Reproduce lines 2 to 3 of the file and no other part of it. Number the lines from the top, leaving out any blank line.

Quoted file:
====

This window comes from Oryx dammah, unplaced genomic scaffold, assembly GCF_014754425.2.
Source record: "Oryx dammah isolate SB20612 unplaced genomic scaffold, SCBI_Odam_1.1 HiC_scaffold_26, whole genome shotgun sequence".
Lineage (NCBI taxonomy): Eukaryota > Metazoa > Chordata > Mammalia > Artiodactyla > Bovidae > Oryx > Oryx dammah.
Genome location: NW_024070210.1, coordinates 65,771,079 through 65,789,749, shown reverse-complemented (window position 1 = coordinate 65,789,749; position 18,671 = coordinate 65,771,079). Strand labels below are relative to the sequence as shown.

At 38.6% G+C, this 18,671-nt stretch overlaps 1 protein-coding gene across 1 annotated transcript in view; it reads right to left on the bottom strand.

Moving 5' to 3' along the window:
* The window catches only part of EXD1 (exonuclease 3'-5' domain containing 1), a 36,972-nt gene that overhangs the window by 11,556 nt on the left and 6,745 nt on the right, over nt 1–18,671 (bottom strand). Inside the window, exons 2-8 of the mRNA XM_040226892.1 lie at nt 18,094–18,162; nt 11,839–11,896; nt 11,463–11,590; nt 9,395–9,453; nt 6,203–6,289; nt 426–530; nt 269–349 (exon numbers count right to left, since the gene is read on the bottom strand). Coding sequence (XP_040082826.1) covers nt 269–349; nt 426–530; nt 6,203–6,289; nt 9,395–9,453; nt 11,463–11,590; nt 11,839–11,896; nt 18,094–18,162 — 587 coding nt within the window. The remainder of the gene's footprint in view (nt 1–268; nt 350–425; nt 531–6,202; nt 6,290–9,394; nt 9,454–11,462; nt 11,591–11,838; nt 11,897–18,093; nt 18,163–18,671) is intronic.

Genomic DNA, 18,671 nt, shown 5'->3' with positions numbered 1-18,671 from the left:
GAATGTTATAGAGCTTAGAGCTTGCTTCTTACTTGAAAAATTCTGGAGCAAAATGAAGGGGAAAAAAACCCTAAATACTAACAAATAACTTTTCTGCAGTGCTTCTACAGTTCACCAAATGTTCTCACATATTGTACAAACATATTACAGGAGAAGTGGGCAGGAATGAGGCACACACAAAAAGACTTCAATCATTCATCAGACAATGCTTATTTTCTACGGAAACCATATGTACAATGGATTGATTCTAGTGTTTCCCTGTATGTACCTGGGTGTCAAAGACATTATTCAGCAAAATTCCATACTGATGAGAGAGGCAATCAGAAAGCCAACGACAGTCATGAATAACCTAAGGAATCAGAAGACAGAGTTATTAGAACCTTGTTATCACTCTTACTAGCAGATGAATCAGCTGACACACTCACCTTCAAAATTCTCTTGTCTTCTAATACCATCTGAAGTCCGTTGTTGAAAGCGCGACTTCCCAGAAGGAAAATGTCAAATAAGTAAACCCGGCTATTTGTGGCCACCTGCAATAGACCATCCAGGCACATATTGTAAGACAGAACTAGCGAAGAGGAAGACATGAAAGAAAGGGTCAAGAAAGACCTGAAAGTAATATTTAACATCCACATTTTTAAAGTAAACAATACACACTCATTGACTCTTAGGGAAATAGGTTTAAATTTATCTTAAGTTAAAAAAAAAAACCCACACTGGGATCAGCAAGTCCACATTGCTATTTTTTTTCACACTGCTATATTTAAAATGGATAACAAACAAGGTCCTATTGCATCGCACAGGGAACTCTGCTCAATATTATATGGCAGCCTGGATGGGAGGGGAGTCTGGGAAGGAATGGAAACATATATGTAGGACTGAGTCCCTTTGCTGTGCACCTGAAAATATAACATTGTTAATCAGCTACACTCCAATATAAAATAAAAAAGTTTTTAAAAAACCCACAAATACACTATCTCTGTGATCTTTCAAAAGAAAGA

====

Source record: "Oryx dammah isolate SB20612 unplaced genomic scaffold, SCBI_Odam_1.1 HiC_scaffold_26, whole genome shotgun sequence".
Lineage (NCBI taxonomy): Eukaryota > Metazoa > Chordata > Mammalia > Artiodactyla > Bovidae > Oryx > Oryx dammah.